In his article Corporations Embrace New Learning Technologies, but Most Aren’t Ready, David Wentworth seemed to question, not the effectiveness of high-tech learning technology but rather, organizations’ ability to use it effectively. Only 20% of the organizations involved in the Brandon Hall Group’s 2016 Learning Technology Study had robust learning technology strategies. According to the author, this indicated that many of the other organizations were “simply acquiring technology, rolling it out, and hoping for the best”. Any learning technology (be it high-tech or low-tech) needs to be built on a solid strategy. Wentworth developed four “critical calls for change” to improve individual and organizational training results. These included:

  1. Focusing on the Learner

  2. Exploring New Modalities

  3. Leveraging Technology for a Truly Blended Learning Experience, and

  4. Realizing the potential in Mobile, Social and Collaborative Technologies.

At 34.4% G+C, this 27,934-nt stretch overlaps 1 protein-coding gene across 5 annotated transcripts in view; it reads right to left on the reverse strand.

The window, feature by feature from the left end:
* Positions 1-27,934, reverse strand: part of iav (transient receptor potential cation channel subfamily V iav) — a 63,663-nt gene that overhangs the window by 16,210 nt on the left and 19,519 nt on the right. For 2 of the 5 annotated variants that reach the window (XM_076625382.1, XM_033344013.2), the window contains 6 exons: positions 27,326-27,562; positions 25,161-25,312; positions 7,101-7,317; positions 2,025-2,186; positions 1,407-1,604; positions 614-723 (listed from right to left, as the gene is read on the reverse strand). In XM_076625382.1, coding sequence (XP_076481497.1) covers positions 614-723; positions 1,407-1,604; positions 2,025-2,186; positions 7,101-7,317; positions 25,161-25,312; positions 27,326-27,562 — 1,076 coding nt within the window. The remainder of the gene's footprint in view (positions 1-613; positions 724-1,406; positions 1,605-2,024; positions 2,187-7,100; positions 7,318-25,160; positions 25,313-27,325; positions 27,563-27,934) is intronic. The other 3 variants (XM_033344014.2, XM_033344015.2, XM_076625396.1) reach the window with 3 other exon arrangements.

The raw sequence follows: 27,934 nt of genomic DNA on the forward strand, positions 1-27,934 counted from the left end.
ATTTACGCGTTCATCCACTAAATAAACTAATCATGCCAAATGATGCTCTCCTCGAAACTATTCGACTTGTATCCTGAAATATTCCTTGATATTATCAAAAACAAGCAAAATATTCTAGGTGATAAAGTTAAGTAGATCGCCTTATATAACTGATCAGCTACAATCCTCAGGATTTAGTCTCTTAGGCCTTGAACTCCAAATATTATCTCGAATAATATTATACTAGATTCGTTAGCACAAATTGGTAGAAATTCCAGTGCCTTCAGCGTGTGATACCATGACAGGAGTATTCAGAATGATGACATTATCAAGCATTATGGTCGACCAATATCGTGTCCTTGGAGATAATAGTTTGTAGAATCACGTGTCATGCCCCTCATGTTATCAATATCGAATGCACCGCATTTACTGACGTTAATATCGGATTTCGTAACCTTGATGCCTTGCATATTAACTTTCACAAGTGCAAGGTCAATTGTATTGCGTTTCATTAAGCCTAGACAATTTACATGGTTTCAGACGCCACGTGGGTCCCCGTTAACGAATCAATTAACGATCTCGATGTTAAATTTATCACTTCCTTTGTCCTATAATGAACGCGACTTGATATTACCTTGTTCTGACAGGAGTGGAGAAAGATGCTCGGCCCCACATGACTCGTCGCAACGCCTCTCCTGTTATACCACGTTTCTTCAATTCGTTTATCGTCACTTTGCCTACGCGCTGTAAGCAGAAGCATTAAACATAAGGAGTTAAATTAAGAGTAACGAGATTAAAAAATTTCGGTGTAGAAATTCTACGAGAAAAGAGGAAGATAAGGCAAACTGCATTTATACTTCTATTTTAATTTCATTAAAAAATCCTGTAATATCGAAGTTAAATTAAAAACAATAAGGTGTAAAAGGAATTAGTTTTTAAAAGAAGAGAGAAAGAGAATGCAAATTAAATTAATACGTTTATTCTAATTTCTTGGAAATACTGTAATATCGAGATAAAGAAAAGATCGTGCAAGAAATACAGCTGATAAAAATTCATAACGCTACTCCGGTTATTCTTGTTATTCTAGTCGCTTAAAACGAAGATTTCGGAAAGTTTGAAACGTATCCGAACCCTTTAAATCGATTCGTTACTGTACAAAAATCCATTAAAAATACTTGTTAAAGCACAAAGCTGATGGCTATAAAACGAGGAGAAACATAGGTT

Wentworth recommended using the 70/20/10 framework as a guide for leveraging technology to deliver “a much more effective well-rounded learning experience”. While he did not consider this to be a precise formula for organizational learning, he did feel it provides solid insight into how people learn. Wentworth concludes his article by stating “As multiple studies have shown, people learn more, are more engaged, and retain knowledge longer when they are able to collaborate.”

An older article called People, Pedagogy and the Power of Connection, co-authored by two Australian tertiary educators/researchers Alice Brown and Shirley E Reushie, echoed Wentworth’s recommendations but at a time when learning technology was still emerging. One of the authors identified what she called “The Winning Formula” that “challenges the view that learning is “just acquiring knowledge, skills and outcomes”, and instead provides a pedagogical approach that acknowledges contextualization and ensures learners “feel connected and part of a team of learners and that the richness of their backgrounds is valued”. The second author developed a design principle she called the “CHE Factor” which employed the concepts of Connectivity, Humanness and Empathy. Both authors employed high-tech (at the time) learning media such as e-learning, videos, podcasts, radio interviews and episodes of interesting television shows, but each deliberately approached their course design with people – the human element – at the forefront of their instructional design.